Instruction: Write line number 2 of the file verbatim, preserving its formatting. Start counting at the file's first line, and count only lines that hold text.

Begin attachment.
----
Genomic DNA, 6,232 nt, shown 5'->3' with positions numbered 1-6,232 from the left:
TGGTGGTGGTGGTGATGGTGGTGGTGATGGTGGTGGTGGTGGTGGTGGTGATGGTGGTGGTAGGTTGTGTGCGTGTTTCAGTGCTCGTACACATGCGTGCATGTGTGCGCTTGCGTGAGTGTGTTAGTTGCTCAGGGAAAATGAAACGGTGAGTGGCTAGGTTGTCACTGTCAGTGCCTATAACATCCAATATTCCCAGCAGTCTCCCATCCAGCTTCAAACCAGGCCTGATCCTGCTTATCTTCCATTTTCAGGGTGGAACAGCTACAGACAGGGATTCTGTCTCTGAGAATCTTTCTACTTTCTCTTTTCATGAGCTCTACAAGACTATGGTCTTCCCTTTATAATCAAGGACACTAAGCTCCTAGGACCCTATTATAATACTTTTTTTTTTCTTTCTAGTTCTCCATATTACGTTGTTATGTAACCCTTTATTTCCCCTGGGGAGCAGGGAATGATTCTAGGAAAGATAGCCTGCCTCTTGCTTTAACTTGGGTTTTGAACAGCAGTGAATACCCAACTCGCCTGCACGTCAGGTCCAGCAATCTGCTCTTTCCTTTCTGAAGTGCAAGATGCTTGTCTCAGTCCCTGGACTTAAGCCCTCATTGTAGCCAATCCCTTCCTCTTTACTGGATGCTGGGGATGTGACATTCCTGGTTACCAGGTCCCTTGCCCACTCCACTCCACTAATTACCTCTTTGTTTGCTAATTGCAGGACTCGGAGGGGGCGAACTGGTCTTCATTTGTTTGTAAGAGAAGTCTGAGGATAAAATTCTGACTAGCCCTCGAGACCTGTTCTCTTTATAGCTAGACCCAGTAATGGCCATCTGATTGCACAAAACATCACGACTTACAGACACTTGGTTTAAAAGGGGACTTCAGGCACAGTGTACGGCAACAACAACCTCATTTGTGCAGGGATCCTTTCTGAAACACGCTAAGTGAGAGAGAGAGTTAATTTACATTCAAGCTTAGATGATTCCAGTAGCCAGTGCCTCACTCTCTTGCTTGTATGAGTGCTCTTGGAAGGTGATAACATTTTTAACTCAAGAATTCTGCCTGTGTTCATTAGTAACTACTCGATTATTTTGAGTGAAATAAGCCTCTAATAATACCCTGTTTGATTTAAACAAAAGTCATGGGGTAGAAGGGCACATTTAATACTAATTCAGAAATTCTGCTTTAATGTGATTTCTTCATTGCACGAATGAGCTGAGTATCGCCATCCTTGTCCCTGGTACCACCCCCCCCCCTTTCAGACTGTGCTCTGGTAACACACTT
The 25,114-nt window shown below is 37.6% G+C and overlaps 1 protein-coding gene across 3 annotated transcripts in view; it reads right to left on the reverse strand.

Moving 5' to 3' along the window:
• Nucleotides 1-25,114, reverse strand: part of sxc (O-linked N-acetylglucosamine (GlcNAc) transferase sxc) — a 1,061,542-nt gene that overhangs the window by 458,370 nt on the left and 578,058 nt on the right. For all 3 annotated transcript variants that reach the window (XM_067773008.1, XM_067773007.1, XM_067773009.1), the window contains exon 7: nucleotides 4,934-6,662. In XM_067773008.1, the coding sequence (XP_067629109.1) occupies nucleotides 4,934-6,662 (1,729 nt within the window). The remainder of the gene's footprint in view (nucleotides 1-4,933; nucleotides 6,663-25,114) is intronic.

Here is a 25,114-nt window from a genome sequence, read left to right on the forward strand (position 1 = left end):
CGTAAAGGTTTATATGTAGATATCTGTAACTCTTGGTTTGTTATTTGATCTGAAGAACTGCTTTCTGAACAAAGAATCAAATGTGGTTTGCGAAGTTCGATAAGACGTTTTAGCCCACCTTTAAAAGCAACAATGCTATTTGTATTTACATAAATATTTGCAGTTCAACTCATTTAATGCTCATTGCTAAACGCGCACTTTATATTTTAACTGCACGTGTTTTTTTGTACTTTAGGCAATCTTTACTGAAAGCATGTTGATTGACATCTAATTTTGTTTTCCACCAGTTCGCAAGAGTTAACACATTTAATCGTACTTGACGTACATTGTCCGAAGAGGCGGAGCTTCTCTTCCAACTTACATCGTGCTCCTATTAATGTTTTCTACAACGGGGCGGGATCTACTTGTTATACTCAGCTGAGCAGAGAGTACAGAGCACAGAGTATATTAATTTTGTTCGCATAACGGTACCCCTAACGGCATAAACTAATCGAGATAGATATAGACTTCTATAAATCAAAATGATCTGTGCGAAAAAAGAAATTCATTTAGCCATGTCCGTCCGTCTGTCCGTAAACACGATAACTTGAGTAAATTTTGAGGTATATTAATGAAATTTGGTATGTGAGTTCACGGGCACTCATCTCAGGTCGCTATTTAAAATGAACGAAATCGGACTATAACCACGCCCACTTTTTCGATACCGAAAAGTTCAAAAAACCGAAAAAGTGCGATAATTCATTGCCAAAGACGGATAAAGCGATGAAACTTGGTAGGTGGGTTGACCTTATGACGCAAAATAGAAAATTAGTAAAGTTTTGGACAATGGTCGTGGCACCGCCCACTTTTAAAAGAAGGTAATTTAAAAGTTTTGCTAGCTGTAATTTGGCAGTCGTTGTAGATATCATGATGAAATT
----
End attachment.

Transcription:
TGGTGGTGGTGGTGATGGTGGTGGTGATGGTGGTGGTGGTGGTGGTGGTGATGGTGGTGGTAGGTTGTGTGCGTGTTTCAGTGCTCGTACACATGCGTGCATGTGTGCGCTTGCGTGAGTGTGTTAGTTGCTCAGGGAAAATGAAACGGTGAGTGGCTAGGTTGTCACTGTCAGTGCCTATAACATCCAATATTCCCAGCAGTCTCCCATCCAGCTTCAAACCAGGCCTGATCCTGCTTATCTTCCATTTTCAGGGTGGAACAGCTACAGACAGGGATTCTGTCTCTGAGAATCTTTCTACTTTCTCTTTTCATGAGCTCTACAAGACTATGGTCTTCCCTTTATAATCAAGGACACTAAGCTCCTAGGACCCTATTATAATACTTTTTTTTTTCTTTCTAGTTCTCCATATTACGTTGTTATGTAACCCTTTATTTCCCCTGGGGAGCAGGGAATGATTCTAGGAAAGATAGCCTGCCTCTTGCTTTAACTTGGGTTTTGAACAGCAGTGAATACCCAACTCGCCTGCACGTCAGGTCCAGCAATCTGCTCTTTCCTTTCTGAAGTGCAAGATGCTTGTCTCAGTCCCTGGACTTAAGCCCTCATTGTAGCCAATCCCTTCCTCTTTACTGGATGCTGGGGATGTGACATTCCTGGTTACCAGGTCCCTTGCCCACTCCACTCCACTAATTACCTCTTTGTTTGCTAATTGCAGGACTCGGAGGGGGCGAACTGGTCTTCATTTGTTTGTAAGAGAAGTCTGAGGATAAAATTCTGACTAGCCCTCGAGACCTGTTCTCTTTATAGCTAGACCCAGTAATGGCCATCTGATTGCACAAAACATCACGACTTACAGACACTTGGTTTAAAAGGGGACTTCAGGCACAGTGTACGGCAACAACAACCTCATTTGTGCAGGGATCCTTTCTGAAACACGCTAAGTGAGAGAGAGAGTTAATTTACATTCAAGCTTAGATGATTCCAGTAGCCAGTGCCTCACTCTCTTGCTTGTATGAGTGCTCTTGGAAGGTGATAACATTTTTAACTCAAGAATTCTGCCTGTGTTCATTAGTAACTACTCGATTATTTTGAGTGAAATAAGCCTCTAATAATACCCTGTTTGATTTAAACAAAAGTCATGGGGTAGAAGGGCACATTTAATACTAATTCAGAAATTCTGCTTTAATGTGATTTCTTCATTGCACGAATGAGCTGAGTATCGCCATCCTTGTCCCTGGTACCACCCCCCCCCCTTTCAGACTGTGCTCTGGTAACACACTT